The very idea that a martial arts theme can equal Asian culture such that the book included various Chinese characters and Japanese gardens says a lot. Asian cultures are about more than martial arts and martial arts exist in many different cultures. A more direct comparison might be a book that used a basketball theme but then tossed in every stereotypical artifact of urban black America.

  16. Randy says:

    @djchuang – I’m am neither the offending (the authors and Z) or the offended party. You added the non-offending part, the authors of the article may no such prohibition. And I am offering wisdom thru your blog to those that have been offended by posting the article here because most of them are unaware of the collateral damage they’ve done.

    You said: “It is not for telling an offended person that s/he is sinful and s/he is being unlike Christ.” The title of the article is “The Sin of Being Offended” for goodness sakes!! The article specifically states, “From a spiritual perspective, the truth of the matter is that as believers we have no right to take offense at what others do or say to us.” And then it follows up with 1 Peter 2:23!! I’m starting to think that you’re interpreting everything through your personal belief (Romans 15:1 and this article) instead of reading and applying what the text actually says. From a conversation perspective, that’s frustrating. From a spiritual perspective, that’s saddening.

    And while I’m not Italian (my men’s group leader is,) my/his point is that no Italians are offended by those commercials. And if they were, most people would deem it silly and over-reaching. By the way, Olive Garden is owned by Darden, who also owns the Red Lobster franchise. So they’re just ‘pimping’ Italian culture to sell mildly authentic food. The horror!

    @Dan – equating pictures of Asian art and random Chinese characters with blackface is like accusing the local owners of Sal’s Pizza (who aren’t Italian) with the same ‘crime’ by putting up maps of Italy and Frank Sinatra photos. @Dan- I don’t think you’ve actually seen the book. I have a copy of both the first edition that the authors self-published and the new Zondervan printing. And so do two Asian brothers that were in our group. They were some of the most vocal in our group when doing the study about thinking the approach was ‘cool.’ And one happens to be first generation American with a black belt in Taekwondo.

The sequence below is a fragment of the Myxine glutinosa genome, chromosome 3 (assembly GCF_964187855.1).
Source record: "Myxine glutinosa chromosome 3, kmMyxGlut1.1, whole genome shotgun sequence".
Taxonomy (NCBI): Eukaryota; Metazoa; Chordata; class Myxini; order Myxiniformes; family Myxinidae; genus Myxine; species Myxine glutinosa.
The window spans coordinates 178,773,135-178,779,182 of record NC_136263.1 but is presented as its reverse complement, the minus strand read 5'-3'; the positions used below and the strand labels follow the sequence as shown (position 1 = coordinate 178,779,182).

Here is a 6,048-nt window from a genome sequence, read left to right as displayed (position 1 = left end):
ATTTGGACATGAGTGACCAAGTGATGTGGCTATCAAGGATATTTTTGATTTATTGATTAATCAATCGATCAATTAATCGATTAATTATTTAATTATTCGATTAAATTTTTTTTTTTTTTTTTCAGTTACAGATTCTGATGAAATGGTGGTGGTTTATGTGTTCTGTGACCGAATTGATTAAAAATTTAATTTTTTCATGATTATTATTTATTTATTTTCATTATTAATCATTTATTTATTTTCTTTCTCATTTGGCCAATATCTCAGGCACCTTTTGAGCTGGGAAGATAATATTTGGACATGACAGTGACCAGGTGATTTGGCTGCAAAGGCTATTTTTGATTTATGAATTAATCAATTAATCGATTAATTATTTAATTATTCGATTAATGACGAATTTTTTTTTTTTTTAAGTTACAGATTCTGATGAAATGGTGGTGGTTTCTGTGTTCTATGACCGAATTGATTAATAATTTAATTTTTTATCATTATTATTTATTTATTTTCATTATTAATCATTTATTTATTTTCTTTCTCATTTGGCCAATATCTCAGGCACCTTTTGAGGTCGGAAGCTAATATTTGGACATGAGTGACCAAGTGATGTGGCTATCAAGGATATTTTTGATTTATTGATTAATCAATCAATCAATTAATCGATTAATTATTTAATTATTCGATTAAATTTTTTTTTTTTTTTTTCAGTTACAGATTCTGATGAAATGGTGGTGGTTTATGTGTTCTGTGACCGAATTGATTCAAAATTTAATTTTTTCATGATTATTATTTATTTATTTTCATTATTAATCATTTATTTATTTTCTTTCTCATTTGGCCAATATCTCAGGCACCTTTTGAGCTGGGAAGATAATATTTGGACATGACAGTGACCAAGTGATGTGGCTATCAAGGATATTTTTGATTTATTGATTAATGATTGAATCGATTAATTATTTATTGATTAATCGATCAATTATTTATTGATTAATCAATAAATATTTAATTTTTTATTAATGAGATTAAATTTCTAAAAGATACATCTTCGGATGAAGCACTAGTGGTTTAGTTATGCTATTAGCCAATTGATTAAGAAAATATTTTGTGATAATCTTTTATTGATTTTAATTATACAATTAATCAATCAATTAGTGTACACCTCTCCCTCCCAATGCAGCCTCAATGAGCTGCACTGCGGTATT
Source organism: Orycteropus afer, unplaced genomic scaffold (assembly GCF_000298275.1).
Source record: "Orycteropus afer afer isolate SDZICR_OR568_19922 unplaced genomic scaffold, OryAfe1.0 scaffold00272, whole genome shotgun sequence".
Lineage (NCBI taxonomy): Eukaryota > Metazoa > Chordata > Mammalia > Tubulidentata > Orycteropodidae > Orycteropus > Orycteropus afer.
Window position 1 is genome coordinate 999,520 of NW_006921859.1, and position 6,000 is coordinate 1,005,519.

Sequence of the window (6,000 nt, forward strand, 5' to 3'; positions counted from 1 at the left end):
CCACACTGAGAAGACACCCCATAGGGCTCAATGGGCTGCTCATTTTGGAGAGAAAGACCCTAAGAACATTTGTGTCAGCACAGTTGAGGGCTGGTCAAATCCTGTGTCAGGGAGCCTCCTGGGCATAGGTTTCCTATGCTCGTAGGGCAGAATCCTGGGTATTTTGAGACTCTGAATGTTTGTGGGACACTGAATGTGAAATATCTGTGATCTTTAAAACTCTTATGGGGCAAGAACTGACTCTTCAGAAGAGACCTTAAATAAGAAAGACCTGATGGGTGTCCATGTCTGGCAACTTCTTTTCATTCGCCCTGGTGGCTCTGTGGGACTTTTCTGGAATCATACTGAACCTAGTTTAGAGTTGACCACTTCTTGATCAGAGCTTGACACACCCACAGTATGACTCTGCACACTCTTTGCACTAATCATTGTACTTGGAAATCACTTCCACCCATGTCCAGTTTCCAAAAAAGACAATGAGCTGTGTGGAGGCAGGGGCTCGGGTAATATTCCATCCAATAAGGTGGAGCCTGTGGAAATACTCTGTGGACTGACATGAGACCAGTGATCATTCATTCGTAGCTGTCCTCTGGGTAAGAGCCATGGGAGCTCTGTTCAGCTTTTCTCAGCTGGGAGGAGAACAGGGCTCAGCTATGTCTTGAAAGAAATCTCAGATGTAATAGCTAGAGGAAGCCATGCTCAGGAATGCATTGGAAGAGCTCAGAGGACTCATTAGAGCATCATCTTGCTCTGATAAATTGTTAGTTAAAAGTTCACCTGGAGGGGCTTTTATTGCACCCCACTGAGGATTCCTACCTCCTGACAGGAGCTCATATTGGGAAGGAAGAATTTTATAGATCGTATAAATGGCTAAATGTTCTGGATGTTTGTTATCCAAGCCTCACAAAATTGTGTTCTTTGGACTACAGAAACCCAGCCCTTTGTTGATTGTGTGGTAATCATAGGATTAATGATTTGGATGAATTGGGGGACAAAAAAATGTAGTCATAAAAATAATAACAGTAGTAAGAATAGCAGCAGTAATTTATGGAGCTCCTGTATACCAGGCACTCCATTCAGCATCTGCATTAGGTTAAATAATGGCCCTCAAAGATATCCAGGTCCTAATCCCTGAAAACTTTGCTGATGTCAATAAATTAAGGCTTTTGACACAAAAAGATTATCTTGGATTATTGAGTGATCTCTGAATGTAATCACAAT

17. Dan says:


    I wasn’t equating in the sense that kanji on a book cover = blackface in terms of offensiveness (I don’t even know how one would measure that). Rather what I was doing was pointing out that authors are the ones who bear responsibility for how they package their message. Using the example of minstrelsy to present the gospel was perhaps over the top, but my point stands – if I want to spread a message I have to take responsibility for how I do so.

    I don’t think a pizzeria is a good analogue here since the product on offer is actually connected to Italian or Italian-American culture. There are some things still though that the owners could do that would be offensive, like using fake Italian accents (something the DV-CA gang did with Asian accents in a video that Eugene Cho referenced).

    There is a fine line perhaps between homage and appropriation, but unless you’re opening a pizzeria or making a film in the style of classic Hong Kong action movies why dance with that line? While you are correct that I haven’t seen much other than the front cover of the book (still visible on Amazon as of yesterday) so I cannot say with certainty how offensive I would have found it to be, I still think the authors/Zondervan were not wise in even risking this sort of aesthetic direction at all.

  18. Daniel Lee says:

    Thanks, DJ. This is a really helpful discussion about all the nuances of racism, conviction and the Asian American community.

  19. Randy says:

    @Dan – You may not think it wise, but the authors self-published the book to rave reviews both in content and approach, so much so that Zondervan took the original printing and created a second addition. I can understand pulling the silly Chop Suey style video promoting the second edition, but pulling the book from the shelves and shutting down an established web community that didn’t flirt with those ‘lines’ was beyond the pale in political correctness and overvaluing self (“I don’t care how many people this has helped or can help, I am offended.”)

    And I’ve literally been in a Mexican restaurant owned and run by a Chinese family who greeted me with “Hola”, the menu was garbled Span-ese, and the waitstaff were dressed in Mexican garb. They also served fortune cookies after your meal of fajitas. It was comical to me as part-Latino, though I never felt my culture was being pimped. Besides, my heritage became irrelevant once I became saved. I once asked him, “why not open a Chinese restaurant?” and the owner said, “In this neighborhood, better money in Mexican. Plus, I like Tequila.”

    The funny thing is, this is all about wounds and hurt feelings. Every first reaction of the offended was about how it hurt their feelings. Not whether it was targeting their heritage negatively (it wasn’t) or whether the content was damaging (it wasn’t) or if Christ or the other apostles ever were offended over issues of race or culture (they weren’t.) We are neither Jew nor Gentile, Latino nor Asian, according to the Word of God.

  20. Randy says:

    By the way, the sooner all of us realize there won’t be a Chinatown, Little Italy, or East LA in Heaven, the sooner we can talk about important things like Christ, character, and integrity and not navel gaze on topics like self-esteem, pride in culture, and appropriate use of Asian art.

  21. Chris says:

    Simple question, who or what do we find our identity in? I know we can separate ourselves from our culture it is part of who we are. However, “aren’t we told we are not a part of this world.” Aren’t we also told that our identity is found in Christ.